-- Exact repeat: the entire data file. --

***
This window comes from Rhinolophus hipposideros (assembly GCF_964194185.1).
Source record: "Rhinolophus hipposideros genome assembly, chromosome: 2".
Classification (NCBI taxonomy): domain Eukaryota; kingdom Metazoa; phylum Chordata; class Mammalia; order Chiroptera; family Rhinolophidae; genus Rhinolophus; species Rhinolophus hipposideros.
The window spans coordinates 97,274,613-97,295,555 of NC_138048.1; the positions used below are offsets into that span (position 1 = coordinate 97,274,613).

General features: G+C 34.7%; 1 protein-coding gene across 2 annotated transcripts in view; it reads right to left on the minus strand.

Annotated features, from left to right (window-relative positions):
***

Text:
This window comes from Rhinolophus hipposideros (assembly GCF_964194185.1).
Source record: "Rhinolophus hipposideros genome assembly, chromosome: 2".
Classification (NCBI taxonomy): domain Eukaryota; kingdom Metazoa; phylum Chordata; class Mammalia; order Chiroptera; family Rhinolophidae; genus Rhinolophus; species Rhinolophus hipposideros.
The window spans coordinates 97,274,613-97,295,555 of NC_138048.1; the positions used below are offsets into that span (position 1 = coordinate 97,274,613).

General features: G+C 34.7%; 1 protein-coding gene across 2 annotated transcripts in view; it reads right to left on the minus strand.

Annotated features, from left to right (window-relative positions):